15 may. 2014

Raisin and Walnut Spelt Bread

I knew baking bread wasn't going to be the easiest thing but oh man, making your own bread at home is serious business. I thought that after many years baking all kind of cakes, muffins, cookies, cupcakes I would be victorious...so ignorant was I!
Well I can't say the breads I've made were a disaster, actually they tasted quite good and with a nice texture but being the crazy perfectionist I am, I know there's a lot of bread-kneading training and baking practice ahead of me! ;-)
This Spelt Bread I show you today was the perfect excuse to use my new banneton (thanks for the gift sis, you da best!) and try a recipe from one of the new cookbooks I bought a few weeks ago.
The recipe is from the great spanish foodie and blogger Susana Pérez author of the blog Webos Fritos and the cookbook 'Pan con webos fritos'.
This bread has a softer texture compared to other whole wheat breads, slightly sweet and quite tender. I love the taste of this kind of breads with mixed flours, they have such a nice, wholesome and toasty flavor. Needless to say the house was filled with one of the most wonderful smells.

So roll up your sleeves and let's get to work!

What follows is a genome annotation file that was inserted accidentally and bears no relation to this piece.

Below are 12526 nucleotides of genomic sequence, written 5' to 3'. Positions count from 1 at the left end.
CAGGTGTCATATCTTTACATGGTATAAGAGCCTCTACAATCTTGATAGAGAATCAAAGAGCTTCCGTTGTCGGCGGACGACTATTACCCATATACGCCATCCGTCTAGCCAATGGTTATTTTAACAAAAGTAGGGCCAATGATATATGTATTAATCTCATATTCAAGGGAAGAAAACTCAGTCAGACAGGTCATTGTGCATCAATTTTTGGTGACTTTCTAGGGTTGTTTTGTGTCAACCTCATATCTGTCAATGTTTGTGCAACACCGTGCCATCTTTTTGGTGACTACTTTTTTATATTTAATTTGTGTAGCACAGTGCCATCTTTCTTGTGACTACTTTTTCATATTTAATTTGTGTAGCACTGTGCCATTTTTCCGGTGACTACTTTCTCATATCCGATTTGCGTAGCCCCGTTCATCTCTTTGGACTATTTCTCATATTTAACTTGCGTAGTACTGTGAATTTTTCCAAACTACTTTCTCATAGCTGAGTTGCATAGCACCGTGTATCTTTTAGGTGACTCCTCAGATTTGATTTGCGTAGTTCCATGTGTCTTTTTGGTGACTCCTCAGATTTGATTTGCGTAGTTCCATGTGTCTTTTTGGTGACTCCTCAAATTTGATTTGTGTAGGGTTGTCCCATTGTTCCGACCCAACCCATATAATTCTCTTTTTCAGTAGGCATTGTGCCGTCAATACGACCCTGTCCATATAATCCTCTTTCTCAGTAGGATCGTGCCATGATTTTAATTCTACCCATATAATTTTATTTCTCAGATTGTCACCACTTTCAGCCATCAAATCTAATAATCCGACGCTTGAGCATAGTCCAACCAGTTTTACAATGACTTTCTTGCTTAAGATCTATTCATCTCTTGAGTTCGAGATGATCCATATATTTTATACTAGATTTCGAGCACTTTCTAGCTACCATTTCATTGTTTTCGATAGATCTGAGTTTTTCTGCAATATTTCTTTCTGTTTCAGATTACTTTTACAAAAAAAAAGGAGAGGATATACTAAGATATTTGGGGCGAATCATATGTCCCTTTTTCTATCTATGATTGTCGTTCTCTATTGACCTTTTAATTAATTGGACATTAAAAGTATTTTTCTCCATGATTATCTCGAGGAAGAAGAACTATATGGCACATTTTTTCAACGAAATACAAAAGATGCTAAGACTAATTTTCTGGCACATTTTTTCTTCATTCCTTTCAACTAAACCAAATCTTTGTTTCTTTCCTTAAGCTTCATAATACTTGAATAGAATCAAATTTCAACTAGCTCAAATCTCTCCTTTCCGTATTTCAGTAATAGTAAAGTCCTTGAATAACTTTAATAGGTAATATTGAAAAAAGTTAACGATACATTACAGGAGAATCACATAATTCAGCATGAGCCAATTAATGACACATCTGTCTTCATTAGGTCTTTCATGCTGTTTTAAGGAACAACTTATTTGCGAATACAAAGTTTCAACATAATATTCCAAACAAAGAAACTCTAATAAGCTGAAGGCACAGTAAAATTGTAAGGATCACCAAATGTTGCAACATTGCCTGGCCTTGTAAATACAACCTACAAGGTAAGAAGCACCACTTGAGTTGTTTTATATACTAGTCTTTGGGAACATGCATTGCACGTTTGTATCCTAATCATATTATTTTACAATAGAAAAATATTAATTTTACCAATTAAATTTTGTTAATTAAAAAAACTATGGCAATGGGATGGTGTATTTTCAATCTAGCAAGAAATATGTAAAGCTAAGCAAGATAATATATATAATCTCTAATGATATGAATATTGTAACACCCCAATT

Receta en español aquí!



Raisin and Walnut Spelt Bread
(recipe adapted from the book 'Pan con webos fritos')

Ingredients
2 cups (250g) bread flour.
2 cups (250g) wholegrain spelt flour.
1 cup plus 5 tbsp (320g) water.
1/2 tbsp approx. (10g) fresh yeast.
2 tsp (10g) salt.
Chopped walnuts.
Raisins.

Directions
In a large mixing bowl combine flours. Add in the water and yeast and mix well (when using fresh yeast I like to dissolve it in the water). Dust the work surface with a bit of flour to start kneading the dough. Work the dough until you get a smooth ball, with all the ingredients completely combined and trying these tricks to know if your dough is well-kneaded:
- Poke the dough with your finger and if the dough springs back quickly it's a good sign, if not you might need to keep kneading a little more.
- The Windowpane Test: pinch off a small ball of dough and stretch it into a thin layer. If you can get a paper-thin and very translucent windowpane that doesn't break it's because the gluten is fully-developed. Congrats! You're done!
Add the chopped walnuts and raisins to the dough and keep hand-kneading your bread a couple minutes.
Form a ball and let it rest in a oil-greased large bowl for 2 hours. Don't forget to cover the bowl with a damp cloth.
Remove the dough ball from the bowl and place it on the work surface, flatten it out a bit and make a perfect round ball. 
Dust your banneton with flour and put the ball inside, with the nicer side touching the base of the banneton and the seam side up. Then, cover the dough again with a damp cloth. 
Let the dough rise for 1 and a half hour to 2 hours.
Preheat oven to 482 ºF (250 ºC), top and bottom elements ON. Place the dough ball on a parchment-lined baking sheet, lower the oven temperature to 428 ºF (220 ºC) and bake for 25-30 minutes approximately. Once the bread is golden brown and sounds hollow if you thump the top then it's done.
Let it cool (if you can resist the temptation) on a wire rack.








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